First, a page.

According to PAGASA Weather Forecaster Samuel Duran, it is also called a “snow slide,” similar to landslide but instead of soil or rocks, snow and ice falls down from the mountainous areas.

Deadly avalanches in Panjshir province, Afghanistan

Due to the prevailing trough or extended cloudiness of the low pressure area (LPA), the CARAGA and Davao Regions will experience cloudy skies with light to moderate rains and isolated thunderstorms. According to PAGASA Weather Forecaster Jun Galang, the said LPA has a slim chance of entering the boundary. However, continuous monitoring will be done by the weather bureau.

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Meanwhile, the ridge or the extended part of the high pressure area (HPA) continues to affect Northern Luzon, bringing partly cloudy to cloudy skies over the regions of Cagayan Valley, Cordillera and Ilocos. Metro Manila and the rest of the country will have generally fair weather aside from possible isolated rain showers or thunderstorms mostly in the afternoon or evening.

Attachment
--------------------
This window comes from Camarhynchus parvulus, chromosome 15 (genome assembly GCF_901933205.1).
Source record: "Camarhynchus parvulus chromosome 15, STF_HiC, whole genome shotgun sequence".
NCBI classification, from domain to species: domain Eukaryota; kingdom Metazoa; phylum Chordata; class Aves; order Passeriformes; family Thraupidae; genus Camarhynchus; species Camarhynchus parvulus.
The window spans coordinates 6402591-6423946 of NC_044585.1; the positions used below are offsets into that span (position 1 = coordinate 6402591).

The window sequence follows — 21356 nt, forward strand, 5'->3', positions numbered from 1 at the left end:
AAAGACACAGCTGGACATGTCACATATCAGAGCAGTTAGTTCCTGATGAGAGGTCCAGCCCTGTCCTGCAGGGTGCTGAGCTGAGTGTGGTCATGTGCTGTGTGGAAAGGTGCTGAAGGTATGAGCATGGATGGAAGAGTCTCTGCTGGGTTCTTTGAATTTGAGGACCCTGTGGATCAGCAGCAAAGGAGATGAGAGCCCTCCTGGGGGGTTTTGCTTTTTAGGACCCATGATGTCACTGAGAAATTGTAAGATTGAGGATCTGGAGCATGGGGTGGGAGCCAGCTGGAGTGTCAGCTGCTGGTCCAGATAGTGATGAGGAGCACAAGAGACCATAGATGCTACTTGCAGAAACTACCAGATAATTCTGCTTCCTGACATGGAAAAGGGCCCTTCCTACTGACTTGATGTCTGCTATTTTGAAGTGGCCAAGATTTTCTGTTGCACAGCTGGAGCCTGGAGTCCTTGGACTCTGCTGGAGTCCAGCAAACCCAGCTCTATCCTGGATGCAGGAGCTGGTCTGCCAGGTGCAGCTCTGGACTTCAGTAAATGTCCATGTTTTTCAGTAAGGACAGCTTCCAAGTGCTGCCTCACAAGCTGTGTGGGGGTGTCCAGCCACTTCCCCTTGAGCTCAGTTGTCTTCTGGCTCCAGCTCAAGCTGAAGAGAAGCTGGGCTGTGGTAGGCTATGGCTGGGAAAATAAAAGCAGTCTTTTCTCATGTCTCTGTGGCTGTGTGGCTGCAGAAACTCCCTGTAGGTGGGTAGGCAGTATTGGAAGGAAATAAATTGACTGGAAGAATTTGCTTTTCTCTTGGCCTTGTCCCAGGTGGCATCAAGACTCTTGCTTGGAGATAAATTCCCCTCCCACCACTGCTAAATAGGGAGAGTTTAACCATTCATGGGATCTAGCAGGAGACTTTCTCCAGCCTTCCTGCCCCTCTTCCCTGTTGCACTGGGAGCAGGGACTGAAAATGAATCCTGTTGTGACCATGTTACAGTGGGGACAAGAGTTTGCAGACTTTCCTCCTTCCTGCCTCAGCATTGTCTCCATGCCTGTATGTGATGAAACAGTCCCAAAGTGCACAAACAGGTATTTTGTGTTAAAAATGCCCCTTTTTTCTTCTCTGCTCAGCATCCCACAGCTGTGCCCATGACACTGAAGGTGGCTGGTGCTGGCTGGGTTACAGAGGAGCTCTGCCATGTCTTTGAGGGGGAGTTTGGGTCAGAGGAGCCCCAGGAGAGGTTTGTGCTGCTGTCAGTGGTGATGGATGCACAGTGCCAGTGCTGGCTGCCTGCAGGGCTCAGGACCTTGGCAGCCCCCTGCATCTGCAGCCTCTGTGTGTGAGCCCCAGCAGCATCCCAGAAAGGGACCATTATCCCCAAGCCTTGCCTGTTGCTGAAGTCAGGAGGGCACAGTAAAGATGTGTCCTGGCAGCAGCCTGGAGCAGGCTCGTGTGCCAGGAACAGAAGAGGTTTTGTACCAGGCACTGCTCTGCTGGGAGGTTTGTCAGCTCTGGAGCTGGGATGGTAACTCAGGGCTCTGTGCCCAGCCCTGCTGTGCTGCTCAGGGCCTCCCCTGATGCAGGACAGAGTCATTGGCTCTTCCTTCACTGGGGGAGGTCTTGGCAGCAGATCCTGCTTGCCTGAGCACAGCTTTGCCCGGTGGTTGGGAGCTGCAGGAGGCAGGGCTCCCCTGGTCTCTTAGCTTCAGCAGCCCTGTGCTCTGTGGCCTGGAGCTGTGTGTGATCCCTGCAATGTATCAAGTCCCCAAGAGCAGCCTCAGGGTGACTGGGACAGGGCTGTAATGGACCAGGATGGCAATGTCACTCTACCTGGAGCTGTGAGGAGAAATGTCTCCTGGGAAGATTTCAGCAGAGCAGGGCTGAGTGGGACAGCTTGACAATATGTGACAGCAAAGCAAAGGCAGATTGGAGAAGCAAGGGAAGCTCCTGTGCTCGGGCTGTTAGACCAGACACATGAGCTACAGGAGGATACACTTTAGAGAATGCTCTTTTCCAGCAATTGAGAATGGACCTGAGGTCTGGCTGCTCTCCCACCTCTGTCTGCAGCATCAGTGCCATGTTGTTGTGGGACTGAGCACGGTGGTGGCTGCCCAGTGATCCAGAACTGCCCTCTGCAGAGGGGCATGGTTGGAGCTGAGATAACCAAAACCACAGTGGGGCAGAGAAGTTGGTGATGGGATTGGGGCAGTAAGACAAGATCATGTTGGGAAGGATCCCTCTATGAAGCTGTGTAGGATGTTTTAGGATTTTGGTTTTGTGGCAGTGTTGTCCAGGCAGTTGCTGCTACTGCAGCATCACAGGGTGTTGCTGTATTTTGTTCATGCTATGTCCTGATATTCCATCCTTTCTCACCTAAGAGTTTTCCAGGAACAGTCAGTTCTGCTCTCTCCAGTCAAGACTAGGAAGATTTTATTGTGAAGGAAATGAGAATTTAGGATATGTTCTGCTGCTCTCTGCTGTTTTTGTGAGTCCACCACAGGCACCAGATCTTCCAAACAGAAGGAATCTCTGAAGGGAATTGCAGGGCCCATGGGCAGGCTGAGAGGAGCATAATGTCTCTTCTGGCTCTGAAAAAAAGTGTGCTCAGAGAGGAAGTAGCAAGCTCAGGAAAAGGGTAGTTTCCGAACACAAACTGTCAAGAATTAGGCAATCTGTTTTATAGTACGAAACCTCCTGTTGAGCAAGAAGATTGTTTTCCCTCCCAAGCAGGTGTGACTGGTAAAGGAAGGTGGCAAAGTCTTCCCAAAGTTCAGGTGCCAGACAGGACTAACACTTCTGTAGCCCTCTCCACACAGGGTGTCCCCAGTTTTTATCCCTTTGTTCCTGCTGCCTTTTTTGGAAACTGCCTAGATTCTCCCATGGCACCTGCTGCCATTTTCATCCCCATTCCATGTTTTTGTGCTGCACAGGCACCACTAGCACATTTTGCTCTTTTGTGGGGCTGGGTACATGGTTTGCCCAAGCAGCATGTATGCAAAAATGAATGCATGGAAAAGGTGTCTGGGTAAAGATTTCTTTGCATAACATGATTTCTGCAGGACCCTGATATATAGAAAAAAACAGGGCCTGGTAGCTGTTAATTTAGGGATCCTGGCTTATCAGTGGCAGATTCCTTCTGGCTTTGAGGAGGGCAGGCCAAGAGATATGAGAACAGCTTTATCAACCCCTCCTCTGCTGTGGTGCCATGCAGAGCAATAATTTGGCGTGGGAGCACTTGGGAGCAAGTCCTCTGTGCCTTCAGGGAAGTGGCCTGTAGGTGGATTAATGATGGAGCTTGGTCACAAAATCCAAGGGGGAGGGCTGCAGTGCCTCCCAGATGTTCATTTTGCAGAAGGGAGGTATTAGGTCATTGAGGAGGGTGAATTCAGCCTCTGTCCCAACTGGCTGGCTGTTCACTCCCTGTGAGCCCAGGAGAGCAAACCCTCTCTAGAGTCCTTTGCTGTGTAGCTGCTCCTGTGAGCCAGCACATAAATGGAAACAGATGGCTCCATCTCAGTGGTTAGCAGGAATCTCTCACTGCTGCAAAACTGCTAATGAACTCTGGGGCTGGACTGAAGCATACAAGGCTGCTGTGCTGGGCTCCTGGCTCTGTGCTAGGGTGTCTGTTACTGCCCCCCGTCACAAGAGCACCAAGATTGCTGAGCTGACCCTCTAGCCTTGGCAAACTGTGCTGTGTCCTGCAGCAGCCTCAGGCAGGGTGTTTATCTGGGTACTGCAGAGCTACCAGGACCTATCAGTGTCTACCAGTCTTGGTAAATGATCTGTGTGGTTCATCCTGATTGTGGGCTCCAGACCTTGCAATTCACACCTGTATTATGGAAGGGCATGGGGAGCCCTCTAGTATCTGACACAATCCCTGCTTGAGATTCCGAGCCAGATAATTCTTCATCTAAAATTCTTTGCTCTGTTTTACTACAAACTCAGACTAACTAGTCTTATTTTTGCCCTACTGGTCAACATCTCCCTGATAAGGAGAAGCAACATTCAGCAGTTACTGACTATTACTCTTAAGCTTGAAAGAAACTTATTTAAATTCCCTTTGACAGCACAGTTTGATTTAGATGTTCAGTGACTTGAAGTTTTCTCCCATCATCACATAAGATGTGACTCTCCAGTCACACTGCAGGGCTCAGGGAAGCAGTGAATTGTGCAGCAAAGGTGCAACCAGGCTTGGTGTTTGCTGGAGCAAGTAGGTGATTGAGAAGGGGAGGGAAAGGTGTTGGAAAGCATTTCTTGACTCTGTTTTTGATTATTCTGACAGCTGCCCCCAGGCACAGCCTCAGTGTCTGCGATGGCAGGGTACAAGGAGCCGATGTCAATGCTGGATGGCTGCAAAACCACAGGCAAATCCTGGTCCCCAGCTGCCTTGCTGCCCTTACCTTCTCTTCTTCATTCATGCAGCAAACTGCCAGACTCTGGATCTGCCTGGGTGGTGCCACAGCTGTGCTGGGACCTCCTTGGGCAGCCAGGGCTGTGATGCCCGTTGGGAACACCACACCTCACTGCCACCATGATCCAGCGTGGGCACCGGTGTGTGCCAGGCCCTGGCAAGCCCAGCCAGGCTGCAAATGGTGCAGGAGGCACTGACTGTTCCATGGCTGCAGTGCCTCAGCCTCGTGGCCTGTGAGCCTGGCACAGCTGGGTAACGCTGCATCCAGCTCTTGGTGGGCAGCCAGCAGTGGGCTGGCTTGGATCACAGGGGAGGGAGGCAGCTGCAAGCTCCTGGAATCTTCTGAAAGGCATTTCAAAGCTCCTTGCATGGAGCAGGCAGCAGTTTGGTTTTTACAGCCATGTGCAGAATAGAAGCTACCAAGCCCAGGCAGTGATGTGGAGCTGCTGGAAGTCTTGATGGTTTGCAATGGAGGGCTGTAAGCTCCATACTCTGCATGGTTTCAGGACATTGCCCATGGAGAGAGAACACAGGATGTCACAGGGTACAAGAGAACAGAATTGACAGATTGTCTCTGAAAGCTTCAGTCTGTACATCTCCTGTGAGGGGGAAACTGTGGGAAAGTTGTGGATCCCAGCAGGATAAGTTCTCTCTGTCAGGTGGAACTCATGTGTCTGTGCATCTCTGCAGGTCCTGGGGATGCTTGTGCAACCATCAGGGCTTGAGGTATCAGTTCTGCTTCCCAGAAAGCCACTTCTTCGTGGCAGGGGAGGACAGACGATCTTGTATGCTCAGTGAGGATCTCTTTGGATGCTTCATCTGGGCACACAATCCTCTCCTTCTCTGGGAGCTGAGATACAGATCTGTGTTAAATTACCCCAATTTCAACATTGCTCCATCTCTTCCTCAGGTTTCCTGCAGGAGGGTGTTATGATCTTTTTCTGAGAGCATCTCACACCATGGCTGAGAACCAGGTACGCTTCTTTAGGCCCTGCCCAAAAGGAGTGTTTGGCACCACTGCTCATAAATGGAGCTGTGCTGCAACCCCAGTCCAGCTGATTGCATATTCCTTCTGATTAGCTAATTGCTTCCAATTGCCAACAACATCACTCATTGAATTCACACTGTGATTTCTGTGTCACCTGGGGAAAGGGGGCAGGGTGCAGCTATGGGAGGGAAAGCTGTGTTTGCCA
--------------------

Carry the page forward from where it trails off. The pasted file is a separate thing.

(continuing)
To understand these prevailing weather systems, winds in a high pressure are associated with good and sunny weather. Fewer clouds are seen over the affected areas, thus, less chances of precipitation.

On the other hand, winds in a low pressure area are associated to rainy weather due to the presence of more clouds. LPA can form into a tropical cyclone or “bagyo” once it accumulates warmer air and higher humidity or amount of water vapor.

Dust storm affects UAE

The United Arab Emirates experienced a dust storm over the weekend. According to the National Center for Meteorology and Seismology (NCMS), high winds whipped up the dust and sand, leading to road accidents due to the reduced visibility.